Presentation on theme: "New York International Law Review Symposium St. John’s Law School, Jamaica, New York March 6, 2009 New World Order: Can a global economy continue to be."— Presentation transcript:
New York International Law Review Symposium St. John’s Law School, Jamaica, New York March 6, 2009 New World Order: Can a global economy continue to be regulated on a non-global basis? Presented by: A. JOYCE FURFERO, PH.D, J.D. Tobin College of Business St. John’s University email@example.com 718.990.7350
The CULPRITS Subprime Mortgages Credit Default Swaps CMO Ratings Capital Adequacy Requirements FAS 157 No Capital Controls
Domestic Banks FAS 157 FNMA/FHLMC Insurance Cos & Pension Plans Hedge Funds & Private Financial Cos Foreign Banks Individuals credit default swaps CMO s Commercial Banks ------------------- Investment Banks Mortgages jumbo subprime Alt-A Commercial Banks Mortgage Bankers Federal Regulators FR, FDIC, OCC State Banking Depts SEC State Insurance Depts Rating Agencies FASB Insurance Cos Financial Regulatory Scheme bond insurance Originators Packagers End Users Public regulators Private companies Financial instruments Insurance products Investment Banks & Dealers OFHEO
The HOLES Mortgage Origination unqualified borrowers inadequate documentation mismatch of borrower to mortgage instrument unregulated securitization Credit Ratings - improper AAA designations for CMOs Credit Default Swaps - NO reserves FAS 157 Level 1, Level 2, Level 3 Assets mark-to-market/mark-to-model Capital Adequacy Requirements - too rigid enforcement No Capital Controls - inflow/outflow of money/securities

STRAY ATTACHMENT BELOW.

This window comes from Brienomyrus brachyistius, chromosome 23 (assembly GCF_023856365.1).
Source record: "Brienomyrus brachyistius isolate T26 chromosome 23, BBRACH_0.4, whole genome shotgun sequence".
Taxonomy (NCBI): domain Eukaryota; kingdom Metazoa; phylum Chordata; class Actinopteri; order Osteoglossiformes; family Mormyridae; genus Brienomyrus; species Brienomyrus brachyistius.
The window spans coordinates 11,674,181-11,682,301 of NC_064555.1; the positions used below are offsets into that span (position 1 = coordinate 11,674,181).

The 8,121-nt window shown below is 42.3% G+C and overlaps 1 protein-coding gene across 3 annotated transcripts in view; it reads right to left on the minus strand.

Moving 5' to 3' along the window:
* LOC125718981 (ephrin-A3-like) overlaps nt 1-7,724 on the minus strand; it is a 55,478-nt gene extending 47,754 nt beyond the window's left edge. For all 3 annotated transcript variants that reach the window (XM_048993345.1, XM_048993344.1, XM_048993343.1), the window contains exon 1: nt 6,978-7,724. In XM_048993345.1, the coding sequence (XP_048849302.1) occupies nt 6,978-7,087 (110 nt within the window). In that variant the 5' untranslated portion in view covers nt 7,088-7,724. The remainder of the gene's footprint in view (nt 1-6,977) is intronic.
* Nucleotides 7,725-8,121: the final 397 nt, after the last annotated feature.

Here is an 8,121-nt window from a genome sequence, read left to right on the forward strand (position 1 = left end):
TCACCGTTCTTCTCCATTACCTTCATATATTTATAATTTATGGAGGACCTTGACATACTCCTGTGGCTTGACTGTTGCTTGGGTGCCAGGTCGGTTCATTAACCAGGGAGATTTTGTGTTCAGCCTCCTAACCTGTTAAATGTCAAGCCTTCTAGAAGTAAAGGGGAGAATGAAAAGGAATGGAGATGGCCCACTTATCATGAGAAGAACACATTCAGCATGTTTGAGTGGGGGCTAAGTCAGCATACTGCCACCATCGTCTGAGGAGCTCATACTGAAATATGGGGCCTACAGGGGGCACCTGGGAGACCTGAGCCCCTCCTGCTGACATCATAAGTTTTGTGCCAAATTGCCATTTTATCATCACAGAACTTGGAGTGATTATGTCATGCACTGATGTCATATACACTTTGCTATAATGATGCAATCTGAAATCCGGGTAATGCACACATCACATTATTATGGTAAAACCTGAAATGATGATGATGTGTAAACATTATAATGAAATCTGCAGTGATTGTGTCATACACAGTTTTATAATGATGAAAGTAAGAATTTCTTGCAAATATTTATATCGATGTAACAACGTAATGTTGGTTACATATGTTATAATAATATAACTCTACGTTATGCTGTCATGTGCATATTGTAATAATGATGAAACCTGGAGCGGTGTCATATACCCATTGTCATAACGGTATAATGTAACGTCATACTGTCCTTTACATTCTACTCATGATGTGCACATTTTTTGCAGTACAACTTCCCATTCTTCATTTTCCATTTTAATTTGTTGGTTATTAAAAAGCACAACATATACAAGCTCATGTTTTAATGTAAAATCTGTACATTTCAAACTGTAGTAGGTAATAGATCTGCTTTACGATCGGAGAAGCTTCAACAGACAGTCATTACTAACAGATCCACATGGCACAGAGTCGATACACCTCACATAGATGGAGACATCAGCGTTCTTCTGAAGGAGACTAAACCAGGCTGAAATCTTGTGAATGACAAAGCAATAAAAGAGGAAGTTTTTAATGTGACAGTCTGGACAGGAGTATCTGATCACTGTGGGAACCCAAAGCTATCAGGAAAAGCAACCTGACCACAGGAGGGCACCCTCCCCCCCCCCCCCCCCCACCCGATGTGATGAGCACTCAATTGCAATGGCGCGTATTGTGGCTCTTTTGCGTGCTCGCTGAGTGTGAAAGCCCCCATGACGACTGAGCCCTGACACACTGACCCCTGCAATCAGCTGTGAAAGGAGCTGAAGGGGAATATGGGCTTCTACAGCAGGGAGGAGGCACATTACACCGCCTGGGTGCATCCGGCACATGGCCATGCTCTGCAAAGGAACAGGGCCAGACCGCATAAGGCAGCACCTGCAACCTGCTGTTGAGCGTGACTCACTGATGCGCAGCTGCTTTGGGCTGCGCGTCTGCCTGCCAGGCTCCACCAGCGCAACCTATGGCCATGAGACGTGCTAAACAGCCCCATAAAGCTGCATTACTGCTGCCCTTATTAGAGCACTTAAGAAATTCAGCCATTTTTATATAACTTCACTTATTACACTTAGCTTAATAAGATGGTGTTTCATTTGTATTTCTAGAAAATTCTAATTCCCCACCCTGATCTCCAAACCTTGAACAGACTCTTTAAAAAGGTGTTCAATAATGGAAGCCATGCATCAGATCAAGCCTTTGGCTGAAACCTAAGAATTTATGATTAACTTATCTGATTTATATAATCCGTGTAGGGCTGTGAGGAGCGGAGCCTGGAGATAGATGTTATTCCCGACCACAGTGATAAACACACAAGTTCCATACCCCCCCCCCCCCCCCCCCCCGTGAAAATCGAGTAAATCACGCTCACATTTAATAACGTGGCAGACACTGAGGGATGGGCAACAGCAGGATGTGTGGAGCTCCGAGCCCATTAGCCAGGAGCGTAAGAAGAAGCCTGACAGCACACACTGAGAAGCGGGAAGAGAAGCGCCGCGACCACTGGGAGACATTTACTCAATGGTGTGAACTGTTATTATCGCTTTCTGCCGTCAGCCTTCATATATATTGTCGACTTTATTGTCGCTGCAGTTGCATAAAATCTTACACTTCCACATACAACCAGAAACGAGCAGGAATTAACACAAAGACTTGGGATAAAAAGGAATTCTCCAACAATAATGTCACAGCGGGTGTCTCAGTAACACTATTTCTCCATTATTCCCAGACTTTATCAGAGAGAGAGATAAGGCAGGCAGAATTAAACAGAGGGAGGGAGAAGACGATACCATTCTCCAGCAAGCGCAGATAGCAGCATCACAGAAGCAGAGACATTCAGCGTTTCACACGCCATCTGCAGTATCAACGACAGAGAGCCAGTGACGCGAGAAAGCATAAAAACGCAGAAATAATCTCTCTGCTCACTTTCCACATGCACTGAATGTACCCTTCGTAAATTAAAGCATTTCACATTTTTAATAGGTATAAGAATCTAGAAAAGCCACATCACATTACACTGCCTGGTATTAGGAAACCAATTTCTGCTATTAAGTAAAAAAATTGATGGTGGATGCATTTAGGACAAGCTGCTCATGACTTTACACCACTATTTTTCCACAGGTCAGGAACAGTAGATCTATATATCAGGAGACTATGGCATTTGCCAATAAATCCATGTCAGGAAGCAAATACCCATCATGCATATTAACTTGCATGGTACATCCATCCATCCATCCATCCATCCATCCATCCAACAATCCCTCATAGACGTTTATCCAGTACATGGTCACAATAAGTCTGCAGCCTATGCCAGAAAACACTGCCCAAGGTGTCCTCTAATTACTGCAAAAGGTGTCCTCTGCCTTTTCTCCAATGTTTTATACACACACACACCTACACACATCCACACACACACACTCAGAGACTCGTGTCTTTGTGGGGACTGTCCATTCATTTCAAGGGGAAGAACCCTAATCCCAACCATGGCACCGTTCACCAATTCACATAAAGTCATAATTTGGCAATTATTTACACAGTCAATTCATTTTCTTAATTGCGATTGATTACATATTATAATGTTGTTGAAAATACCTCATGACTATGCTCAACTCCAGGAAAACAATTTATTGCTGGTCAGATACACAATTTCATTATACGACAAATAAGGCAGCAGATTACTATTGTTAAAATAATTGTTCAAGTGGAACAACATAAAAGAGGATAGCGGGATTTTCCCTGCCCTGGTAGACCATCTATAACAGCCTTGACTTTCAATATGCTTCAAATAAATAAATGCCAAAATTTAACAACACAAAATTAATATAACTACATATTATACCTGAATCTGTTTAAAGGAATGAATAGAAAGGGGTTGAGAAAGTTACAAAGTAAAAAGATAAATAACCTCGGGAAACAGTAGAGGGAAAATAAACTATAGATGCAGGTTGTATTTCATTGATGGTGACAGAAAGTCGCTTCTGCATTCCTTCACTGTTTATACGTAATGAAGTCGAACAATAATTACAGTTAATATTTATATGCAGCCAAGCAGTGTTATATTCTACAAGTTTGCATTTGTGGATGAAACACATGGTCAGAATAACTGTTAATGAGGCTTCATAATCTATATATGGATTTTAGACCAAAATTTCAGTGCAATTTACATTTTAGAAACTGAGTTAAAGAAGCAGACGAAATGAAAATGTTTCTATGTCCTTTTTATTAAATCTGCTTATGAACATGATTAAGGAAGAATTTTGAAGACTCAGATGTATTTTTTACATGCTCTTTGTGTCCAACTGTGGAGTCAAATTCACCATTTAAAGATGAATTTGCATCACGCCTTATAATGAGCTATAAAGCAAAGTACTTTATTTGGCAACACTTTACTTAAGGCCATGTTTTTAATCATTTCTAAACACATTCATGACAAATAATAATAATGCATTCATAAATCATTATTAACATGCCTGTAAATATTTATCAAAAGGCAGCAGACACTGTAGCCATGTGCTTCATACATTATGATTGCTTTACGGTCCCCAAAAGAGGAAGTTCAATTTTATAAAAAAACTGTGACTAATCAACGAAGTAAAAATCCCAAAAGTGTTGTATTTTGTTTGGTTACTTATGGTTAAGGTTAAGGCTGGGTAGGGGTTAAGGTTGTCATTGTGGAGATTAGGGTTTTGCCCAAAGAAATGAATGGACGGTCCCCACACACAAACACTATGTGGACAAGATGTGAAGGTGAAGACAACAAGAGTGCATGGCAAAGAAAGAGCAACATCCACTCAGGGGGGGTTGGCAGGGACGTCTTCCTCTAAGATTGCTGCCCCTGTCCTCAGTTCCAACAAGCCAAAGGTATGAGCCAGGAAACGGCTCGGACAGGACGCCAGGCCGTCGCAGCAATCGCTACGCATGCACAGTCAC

Mortgage Origination Bad loans versus loans that go bad A “no brainer” for banks: Establish credible lending standards Qualify borrowers Demand documentation Tailor mortgages to borrowers ability to repay A “no brainer” for regulators: Hire more bank examiners Inspect loans with great scrutiny Raise required performance standards Verify quality of collateral Demand 100% compliance or close down A “no brainer” for Congress: Review/revise CRA
Credit Ratings Reassess risk evaluation methods Diversification - How does it apply to pools of homogeneous assets like mortgage loans, auto loans, and credit card loans? Reclassify derivatives, re: underlying asset Treated as securities rather than loans Decouple look at underlying asset Ask: can it be traded in the market - If yes, regulate it as a security (SEC) - If not, regulate it as a loan (FR, FDIC, OCC)
Credit Default Swaps Call a spade a spade If it looks like a duck and it quacks like a duck, it must be a duck. Reclassify CDSs as insurance --- establish reserve requirements --- enforce minimum reserve ratios Establish clearinghouse to keep track of CDSs public (FR)/private (NYACH) domestic (FR, NYACH)/international (BIS)
FAS 157 Problems Artificially devalues assets Forces unnecessary write-offs Reduces shareholder wealth Artificially reduces capital adequacy ratios Solutions Eliminate rigid enforcement of mark-to-market Eliminate Level 1, Level 2, and Level 3 assets Identify which assets can be marked to market and which cannot be marked to market Eliminate mark-to-model Require mark to-market ONLY when possible Suspend minimum capital requirements